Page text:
INSA Vice President for Policy Bishop Garrison will lead a webinar discussion on leveraging commercial innovation for national security space on Tuesday.

The Intelligence and National Security Alliance (INSA) will hold a webinar on Tuesday on “Space Resiliency: Leveraging Commercial Innovation to Advance the Mission.” Frank Avila, NGA Acting Director, Jeremy Leader, Acting Deputy Director of U.S. Space Force’s Space Systems Command’s Commercial Space Office, and Pete Muend, Director of NRO’s Commercial Systems Program Office, will discuss “the policies and innovative technologies needed to ensure the security of U.S. space assets in an increasingly contested environment” with INSA’s Vice President for Policy Bishop Garrison.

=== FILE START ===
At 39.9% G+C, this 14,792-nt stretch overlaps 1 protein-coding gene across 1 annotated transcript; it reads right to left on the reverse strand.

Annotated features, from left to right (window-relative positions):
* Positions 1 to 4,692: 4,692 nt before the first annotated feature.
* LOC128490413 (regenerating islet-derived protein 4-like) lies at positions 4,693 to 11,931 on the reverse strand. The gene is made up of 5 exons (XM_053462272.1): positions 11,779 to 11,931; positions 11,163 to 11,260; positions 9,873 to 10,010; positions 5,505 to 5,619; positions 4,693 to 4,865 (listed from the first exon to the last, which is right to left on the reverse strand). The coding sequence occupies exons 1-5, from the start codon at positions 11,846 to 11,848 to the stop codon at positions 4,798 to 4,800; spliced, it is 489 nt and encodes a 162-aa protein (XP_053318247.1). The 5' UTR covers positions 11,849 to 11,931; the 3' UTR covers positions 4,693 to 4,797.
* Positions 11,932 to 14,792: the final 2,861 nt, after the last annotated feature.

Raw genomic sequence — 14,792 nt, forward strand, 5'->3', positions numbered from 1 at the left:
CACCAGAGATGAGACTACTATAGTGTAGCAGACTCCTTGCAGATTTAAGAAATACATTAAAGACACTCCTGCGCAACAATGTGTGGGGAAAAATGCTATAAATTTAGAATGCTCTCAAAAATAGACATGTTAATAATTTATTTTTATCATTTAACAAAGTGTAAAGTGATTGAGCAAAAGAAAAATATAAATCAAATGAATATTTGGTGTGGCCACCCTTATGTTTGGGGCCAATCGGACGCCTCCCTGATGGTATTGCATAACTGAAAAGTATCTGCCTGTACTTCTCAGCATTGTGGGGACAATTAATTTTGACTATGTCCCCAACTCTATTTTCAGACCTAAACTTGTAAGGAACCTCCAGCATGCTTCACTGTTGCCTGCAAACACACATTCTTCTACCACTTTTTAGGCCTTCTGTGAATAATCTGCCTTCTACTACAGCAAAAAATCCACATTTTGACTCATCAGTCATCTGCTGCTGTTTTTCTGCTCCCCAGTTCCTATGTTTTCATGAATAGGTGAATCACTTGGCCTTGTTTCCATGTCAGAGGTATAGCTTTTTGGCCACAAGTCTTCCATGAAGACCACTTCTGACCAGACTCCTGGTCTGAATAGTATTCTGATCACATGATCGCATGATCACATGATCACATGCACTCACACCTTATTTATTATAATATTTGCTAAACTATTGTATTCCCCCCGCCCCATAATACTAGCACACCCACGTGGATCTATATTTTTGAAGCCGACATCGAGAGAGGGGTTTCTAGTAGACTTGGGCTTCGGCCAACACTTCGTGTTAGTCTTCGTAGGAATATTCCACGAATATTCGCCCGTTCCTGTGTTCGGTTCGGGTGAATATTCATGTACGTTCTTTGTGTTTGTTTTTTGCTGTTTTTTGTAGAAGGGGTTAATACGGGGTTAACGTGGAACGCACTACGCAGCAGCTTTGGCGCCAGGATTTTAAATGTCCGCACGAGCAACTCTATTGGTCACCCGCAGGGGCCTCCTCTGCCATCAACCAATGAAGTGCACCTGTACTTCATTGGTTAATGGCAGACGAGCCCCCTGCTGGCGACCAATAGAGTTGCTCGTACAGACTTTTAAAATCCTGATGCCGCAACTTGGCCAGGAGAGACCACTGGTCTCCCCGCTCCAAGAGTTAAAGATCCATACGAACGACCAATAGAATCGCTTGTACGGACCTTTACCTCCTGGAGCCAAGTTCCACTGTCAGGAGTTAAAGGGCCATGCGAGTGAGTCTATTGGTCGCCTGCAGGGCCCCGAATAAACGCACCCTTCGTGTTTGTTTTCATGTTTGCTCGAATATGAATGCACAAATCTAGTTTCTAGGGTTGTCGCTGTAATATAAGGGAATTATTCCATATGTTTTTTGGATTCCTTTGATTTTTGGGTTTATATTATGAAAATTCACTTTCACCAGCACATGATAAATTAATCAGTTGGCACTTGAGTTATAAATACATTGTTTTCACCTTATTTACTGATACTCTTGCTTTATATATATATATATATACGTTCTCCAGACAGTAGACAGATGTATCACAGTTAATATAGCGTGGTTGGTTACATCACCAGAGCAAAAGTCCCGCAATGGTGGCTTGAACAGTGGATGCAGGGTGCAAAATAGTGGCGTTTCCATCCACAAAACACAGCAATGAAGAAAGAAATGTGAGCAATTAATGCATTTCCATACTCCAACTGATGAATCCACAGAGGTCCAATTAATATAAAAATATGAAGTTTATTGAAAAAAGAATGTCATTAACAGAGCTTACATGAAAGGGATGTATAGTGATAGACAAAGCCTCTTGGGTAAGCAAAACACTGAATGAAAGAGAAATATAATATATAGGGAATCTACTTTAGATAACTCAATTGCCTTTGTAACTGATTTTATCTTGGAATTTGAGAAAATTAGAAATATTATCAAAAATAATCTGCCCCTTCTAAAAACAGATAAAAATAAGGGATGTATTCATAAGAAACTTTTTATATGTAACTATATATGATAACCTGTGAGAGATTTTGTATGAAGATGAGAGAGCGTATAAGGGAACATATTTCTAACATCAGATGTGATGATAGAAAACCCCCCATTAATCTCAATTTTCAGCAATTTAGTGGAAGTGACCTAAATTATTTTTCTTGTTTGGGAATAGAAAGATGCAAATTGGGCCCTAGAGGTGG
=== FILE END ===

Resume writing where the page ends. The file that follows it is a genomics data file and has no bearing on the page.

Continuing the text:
Those and other events we know about as of Sunday morning are shown below.  Check back throughout the week for others we learn about later and add to our Calendar or changes to these.

Sunday-Tuesday, August 6-8 (continued from last week)

Sunday-Thursday, August 6-10 (continued from yesterday)

Monday, August 7

Tuesday, August 8

Wednesday, August 9

Wednesday-Friday, August 9-11

Thursday, August 10